There is also the possibility that the crashed aircraft at RAF Boscombe was something else altogether. Boscombe was involved in evaluation of aircraft from ‘threat’ nations around this post Cold War timeframe. According to The War Zone's Thomas Newdick, it's possible that the aircraft was a captured or recovered foreign-made design being evaluated or tested against Western-made aircraft. 

"Eastern Bloc combat aircraft and helicopters from mainly former East Germany and Hungary are almost certain to have passed through here," Newdick says. "It would explain the level of secrecy since this stuff was all highly classified. A lot of the time the presence of these aircraft in the UK is only confirmed through records of transfers in Germany and, in other cases, where the aircraft ended up on ranges or in UK museums." 

Further investigation

The War Zone’s own Joseph Trevithick has pursued multiple Freedom of Information requests to the USAF, the CIA, and the U.K. Ministry of Defense in relation to the Boscombe Down incident. The most noteworthy response he says he's received so far is a statement in which a CIA spokesperson did not refuse to confirm or deny that any such incident had occurred at all, but instead pointed him to the USAF. “We believe your request as written would more likely fall under the auspices of the U.S. Air Force and Department of Defense,” Allison Fong, Information and Privacy Coordinator at the CIA, wrote in response to a Freedom of Information Act request Trevithick submitted regarding Boscombe Down. 

The Air Force Safety Center responded to an identical FOIA request by stating it had no information about any incident that involved one of the service’s aircraft at Boscombe Down in 1994. Air Force Materiel Command and the U.K. Ministry of Defense have yet to respond to identical requests.

Google Earth

A 2001 image of RAF Boscombe Down. 

The War Zone contributor and former editor of Combat Aircraft Monthly Jamie Hunter has looked into the RAF Boscombe Down incident on his own, too.  He says he has yet to find evidence other than accounts that corroborate the fact that a C-5 Galaxy did, in fact, land at RAF Boscombe on the alleged date. "I remember seeing a flight plan for the C-5, which was due to fly into Boscombe Down," Hunter told The War Zone, "but I didn’t actually see it on the ground."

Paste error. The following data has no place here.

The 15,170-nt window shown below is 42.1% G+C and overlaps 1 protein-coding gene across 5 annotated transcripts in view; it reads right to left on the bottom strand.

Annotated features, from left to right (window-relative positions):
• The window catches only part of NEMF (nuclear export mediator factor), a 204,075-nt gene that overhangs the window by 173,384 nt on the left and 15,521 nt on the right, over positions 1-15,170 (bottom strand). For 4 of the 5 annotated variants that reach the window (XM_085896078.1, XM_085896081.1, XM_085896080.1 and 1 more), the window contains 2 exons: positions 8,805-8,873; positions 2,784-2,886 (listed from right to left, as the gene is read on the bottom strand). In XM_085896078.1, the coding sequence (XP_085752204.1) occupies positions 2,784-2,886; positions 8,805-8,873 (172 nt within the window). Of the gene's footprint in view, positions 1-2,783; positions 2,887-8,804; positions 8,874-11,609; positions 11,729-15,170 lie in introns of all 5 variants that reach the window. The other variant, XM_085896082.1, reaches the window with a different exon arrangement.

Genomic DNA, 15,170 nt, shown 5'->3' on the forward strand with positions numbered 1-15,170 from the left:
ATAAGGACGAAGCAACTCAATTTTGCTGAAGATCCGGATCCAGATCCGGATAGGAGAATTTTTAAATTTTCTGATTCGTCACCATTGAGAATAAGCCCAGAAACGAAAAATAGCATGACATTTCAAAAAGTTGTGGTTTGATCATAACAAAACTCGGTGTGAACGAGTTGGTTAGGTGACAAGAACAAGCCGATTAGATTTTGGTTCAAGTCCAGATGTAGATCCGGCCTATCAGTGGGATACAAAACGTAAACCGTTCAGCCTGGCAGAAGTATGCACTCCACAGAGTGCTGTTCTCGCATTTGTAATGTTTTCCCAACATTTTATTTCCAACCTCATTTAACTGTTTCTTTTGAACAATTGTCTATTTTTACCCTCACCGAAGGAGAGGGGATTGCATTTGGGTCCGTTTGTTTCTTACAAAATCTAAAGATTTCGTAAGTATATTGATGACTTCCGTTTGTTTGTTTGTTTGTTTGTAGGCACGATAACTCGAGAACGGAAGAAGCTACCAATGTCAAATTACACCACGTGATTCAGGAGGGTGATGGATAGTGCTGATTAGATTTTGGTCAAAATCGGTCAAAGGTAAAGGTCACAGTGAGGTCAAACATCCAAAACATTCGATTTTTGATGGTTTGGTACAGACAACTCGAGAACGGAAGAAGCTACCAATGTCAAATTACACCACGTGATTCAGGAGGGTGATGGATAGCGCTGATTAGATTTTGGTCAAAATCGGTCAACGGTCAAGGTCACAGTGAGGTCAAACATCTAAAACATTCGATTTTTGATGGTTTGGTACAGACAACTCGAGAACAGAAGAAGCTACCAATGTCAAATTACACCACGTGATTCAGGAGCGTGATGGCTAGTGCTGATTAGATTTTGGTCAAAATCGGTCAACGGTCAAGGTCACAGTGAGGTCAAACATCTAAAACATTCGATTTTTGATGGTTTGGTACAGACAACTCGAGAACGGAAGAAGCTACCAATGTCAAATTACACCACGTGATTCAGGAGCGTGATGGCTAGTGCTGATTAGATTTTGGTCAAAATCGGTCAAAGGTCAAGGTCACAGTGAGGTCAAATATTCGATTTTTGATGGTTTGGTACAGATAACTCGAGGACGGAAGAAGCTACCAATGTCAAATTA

The War Zone also spoke with author and consultant Nick Cook, who at the time was aviation editor at Jane’s Defense Weekly and was the first to break the Boscombe Down story in The Sunday Telegraph. While Cook is confident that the incident happened the way it has been described, to this day he remains unsure about what the craft may have been:

"My former editor, who had some good sources in the RAF and MoD, was contacted to see what he might know about what happened at Boscombe Down. He contacted me, and to be honest, it sounded really fanciful when I heard it. Something crashed on the runway, special forces went into action around the site and shut it down. I said I’d look into it, but I wouldn’t hold my breath. I contacted a few sources and sure enough, after a few calls, I was fairly satisfied something had happened. They shut down the main highway, the A303, that runs into Boscombe Down. 

The cover story didn’t make a whole lot of sense. The main cover story was that a Tornado had been testing a towed decoy, which had gotten stuck on its roller and wouldn’t retract. The cover story about a towed decoy was familiar because the RAF had been testing towed decoys for Tornados and it was quite secret. So if you’re going to cover up something secret and do it well, its best to do it authentically with another secret. So a decoy makes sense. But it was patently a cover story.

I definitely think something happened. The C-5 definitely came into Boscombe Down. I didn’t talk to the witnesses directly but I read enough witness testimony to say they saw something with a tarpaulin on it on the runway. It had to have been American or have had some American lineage in it in order for the C-5 to have turned up. There were quite a few rumors of joint black programs between the U.S. and the U.K. at the time. There was a lot of the Aurora stuff knocking around at the time but I don’t think it was Aurora. It sounded smaller, tactical, deployable, F-117-like. That sort of size. Certainly, something happened. What it was, I have no idea."

Evaluating the Boscombe Down incident nearly 30 years later is clearly a difficult proposition. Whatever the case is, the evidence available about the incident suggests that something sensitive occurred at Boscombe Down on that fall evening back in 1994, but the culprit of the incident remains a mystery to this day. Still, it may be that the incident at the testing base was the closest the public has come to being exposed to a true and still classified 'black' jet of the era, whatever its origins.

The War Zone continues to pursue its investigation into the events at RAF Boscombe Down. We will follow up if we finally get a major break in the case. 

Author's note: Thanks to Joerg of Dreamlandresort.com for also taking the time to talk to us about his knowledge of this event.

Contact the author: Brett@TheDrive.com